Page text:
Shelf Awareness for Tuesday, March 19, 2013

Simon & Schuster: A Death at the Party by Amy Stuart

Scholastic Press: The Guardian Test (Legends of Lotus Island #1) by Christina Soontornvat, illustrated by Kevin Hong

Tor Books: The First Bright Thing by J.R. Dawson

Island Press: The Good Garden: How to Nurture Pollinators, Soil, Native Wildlife, and Healthy Food--All in Your Own Backyard by Chris McLaughlin

Holiday House: For Lamb by Lesa Cline-Ransome


City of Asylum Opening Literary Center in Pittsburgh

City of Asylum, a Pittsburgh, Pa., nonprofit that aims to create a community of writers and readers, offers a range of literary programs and provides sanctuary to exiled or politically oppressed writers, plans to open the Alphabet City Literary Center next spring, the Pittsburgh Tribune-Review reported.

The Literary Center will consist of a bookstore (and a free book-distribution program); a recording/broadcast-ready space for readings and performances; workshop and class space; and a restaurant with Internet access.

"In addition to presenting our own programs, which have an international focus, we plan for Alphabet City to be a hub for Pittsburgh authors, musicians and community groups," Henry Reese, co-founder and president of City of Asylum/Pittsburgh, said. "With a capacity of 150 and a living-room-feel, it will be an intimate space that enhances our informal, salon-style events, and it will prove a great complement to the nearby New Hazlett theater. Alphabet City's state-of-the-art recording and broadcast technology will enable us to bring more of the world to Pittsburgh, and more of Pittsburgh to the world."

The literary center is part of a joint city-private developer effort "to revitalize a block of dilapidated buildings near the former Garden Theater at the corner of North Avenue and Federal Street, a thoroughfare many consider to be the front door to the core of the North Side," the Tribune-Review wrote.

G.P. Putnam's Sons: Love & Other Scams by Philip Ellis

NC2 Media Buying Lonely Planet

BBC Worldwide has confirmed plans to sell Lonely Planet to NC2 Media, a U.S. digital media company that the New York Times described as "controlled by Brad Kelley, a businessman from Kentucky who made a fortune in tobacco and later turned his attention to real estate and other interests." Kelley is said to be one of the largest landowners in the U.S.

Lonely Planet's sale price of £51.5 million (about $77.1 million) has been criticized by the BBC Trust and others because the BBC originally paid £130 million ($195 million) for the company, in two installments in 2007 and 2011.

Still, Lonely Planet's revenue has risen to £1.1 billion ($1.65 billion) in 2012 from £810 million ($1.2 billion) in 2007, and profit rose to £155 million ($232.1 million) from £111 million ($166.2 million) in the same period, the Financial Times wrote.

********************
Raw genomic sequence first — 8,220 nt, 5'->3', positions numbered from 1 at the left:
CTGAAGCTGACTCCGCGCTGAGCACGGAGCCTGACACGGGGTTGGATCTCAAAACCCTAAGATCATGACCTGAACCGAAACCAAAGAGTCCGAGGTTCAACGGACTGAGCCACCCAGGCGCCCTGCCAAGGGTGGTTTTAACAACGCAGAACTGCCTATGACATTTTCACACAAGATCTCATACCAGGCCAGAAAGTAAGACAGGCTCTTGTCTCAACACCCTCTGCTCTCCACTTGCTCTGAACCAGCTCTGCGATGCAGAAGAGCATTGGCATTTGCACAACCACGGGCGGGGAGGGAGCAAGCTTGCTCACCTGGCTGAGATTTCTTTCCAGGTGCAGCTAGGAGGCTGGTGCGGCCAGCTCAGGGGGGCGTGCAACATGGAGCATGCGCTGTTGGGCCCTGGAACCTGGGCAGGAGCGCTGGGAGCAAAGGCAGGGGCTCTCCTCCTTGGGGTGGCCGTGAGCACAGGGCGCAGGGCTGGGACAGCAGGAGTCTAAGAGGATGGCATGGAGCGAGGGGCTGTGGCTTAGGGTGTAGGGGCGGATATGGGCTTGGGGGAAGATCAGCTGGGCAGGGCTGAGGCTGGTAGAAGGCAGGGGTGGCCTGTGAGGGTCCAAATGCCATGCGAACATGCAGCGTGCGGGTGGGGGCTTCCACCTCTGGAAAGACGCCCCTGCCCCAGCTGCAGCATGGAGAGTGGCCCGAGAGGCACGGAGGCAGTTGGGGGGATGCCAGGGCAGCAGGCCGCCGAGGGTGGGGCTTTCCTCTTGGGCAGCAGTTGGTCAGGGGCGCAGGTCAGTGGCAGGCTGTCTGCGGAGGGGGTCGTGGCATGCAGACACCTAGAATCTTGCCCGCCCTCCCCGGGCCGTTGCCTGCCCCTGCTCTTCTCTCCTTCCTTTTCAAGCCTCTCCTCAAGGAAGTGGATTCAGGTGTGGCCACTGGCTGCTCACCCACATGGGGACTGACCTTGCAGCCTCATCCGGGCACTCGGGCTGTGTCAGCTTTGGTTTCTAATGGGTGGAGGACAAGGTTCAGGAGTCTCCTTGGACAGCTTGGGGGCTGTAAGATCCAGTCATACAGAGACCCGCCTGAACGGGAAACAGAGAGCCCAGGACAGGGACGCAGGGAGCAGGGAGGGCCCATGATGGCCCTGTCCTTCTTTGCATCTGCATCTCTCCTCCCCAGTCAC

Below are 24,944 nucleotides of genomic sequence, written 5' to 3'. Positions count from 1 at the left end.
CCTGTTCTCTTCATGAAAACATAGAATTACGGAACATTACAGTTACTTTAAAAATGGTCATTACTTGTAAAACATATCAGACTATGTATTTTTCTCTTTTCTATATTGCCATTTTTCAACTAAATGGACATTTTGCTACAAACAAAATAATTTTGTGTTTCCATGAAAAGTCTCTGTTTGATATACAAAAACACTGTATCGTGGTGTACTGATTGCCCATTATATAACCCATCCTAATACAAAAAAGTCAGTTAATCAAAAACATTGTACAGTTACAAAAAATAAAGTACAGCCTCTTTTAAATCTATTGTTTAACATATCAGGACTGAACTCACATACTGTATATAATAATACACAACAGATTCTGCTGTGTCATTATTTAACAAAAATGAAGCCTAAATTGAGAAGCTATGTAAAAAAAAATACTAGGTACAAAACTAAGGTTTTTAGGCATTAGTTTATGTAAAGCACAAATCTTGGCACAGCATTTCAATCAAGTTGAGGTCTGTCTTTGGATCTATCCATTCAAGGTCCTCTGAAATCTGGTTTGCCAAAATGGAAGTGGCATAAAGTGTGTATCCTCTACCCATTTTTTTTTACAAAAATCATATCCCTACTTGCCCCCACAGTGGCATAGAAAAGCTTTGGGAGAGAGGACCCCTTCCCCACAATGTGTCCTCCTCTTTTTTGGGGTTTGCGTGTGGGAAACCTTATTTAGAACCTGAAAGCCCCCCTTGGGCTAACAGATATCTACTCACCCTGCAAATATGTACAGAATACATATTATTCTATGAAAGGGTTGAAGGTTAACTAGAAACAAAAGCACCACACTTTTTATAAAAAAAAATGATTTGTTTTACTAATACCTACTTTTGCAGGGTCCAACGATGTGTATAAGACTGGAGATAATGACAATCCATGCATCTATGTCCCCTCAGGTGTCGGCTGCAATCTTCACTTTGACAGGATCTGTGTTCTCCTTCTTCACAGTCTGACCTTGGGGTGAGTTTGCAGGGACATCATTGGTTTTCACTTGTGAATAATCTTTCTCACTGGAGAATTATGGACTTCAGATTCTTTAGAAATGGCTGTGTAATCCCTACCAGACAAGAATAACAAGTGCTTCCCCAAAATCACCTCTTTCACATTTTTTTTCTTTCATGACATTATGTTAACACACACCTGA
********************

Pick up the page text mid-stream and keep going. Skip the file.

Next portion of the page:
In a statement, Daniel Houghton, executive director of NC2 Media, said, "The challenge and promise before us is to marry the world's greatest travel information and guidebook company with the limitless potential of 21st century digital technology. If we can do this, and I believe we can, we can build a business that, while remaining true to the things that made Lonely Planet great in the past, promises to make it even greater in the future."

G.P. Putnam's Sons: Stars in an Italian Sky by Jill Santopolo

Hudson Booksellers Travels Online

Airport and transportation hub retailer Hudson Booksellers has launched its own website,, via the ABA's IndieCommerce program, offering books and Kobo e-books.

"We don't just sell books, we love books, all books," said Sara Hinckley, v-p of book buying & promotions, for Hudson Booksellers. "We have been the traveler's local bookstore for over 20 years, a cultural gateway between their home cities and the world."

The website will also offer news about book signings and special events, staff recommendations and a new, interactive feature called "Ask a Bookseller." To promote the launch of the online store, Hudson is offering customers a 40% discount on their first order and free shipping on any physical book orders over $75 with use of the code JUSTLANDED.

Hudson Booksellers has about 65 stores across the country, and books are sold in another 335 Hudson News newsstands. Most of the stores are in airports and bus and train stations.

Inferno Teaser; Dan Brown Appearing at Lincoln Center

In honor of the 10th anniversary of the first publication of The Da Vinci Code by Dan Brown, Doubleday is offering free digital copies of the blockbuster via all e-book retailers through next Sunday. The digital copy will be bundled with the prologue and first chapter of Brown's upcoming book, Inferno, which is set to be released on May 14.

Brown will appear at Avery Fisher Hall in Lincoln Center in New York City on May 15, an event that will be streamed live to bookstores and libraries in the United States; it will be Brown's only U.S. appearance for the book. Last October, J.K. Rowling made a similar appearance at Lincoln Center for the release of The Casual Vacancy.